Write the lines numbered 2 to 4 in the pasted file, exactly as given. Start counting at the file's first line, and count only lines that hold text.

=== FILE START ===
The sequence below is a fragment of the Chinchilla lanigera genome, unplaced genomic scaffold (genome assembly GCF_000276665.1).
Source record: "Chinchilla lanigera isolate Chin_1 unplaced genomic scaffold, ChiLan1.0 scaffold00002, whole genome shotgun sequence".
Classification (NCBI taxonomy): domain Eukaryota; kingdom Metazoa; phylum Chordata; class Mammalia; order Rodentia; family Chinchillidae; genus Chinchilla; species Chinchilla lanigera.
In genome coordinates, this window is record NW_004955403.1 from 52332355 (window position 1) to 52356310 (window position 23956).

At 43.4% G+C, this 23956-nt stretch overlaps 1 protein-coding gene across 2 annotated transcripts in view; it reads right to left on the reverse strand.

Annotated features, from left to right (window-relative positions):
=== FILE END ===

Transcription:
Source record: "Chinchilla lanigera isolate Chin_1 unplaced genomic scaffold, ChiLan1.0 scaffold00002, whole genome shotgun sequence".
Classification (NCBI taxonomy): domain Eukaryota; kingdom Metazoa; phylum Chordata; class Mammalia; order Rodentia; family Chinchillidae; genus Chinchilla; species Chinchilla lanigera.
In genome coordinates, this window is record NW_004955403.1 from 52332355 (window position 1) to 52356310 (window position 23956).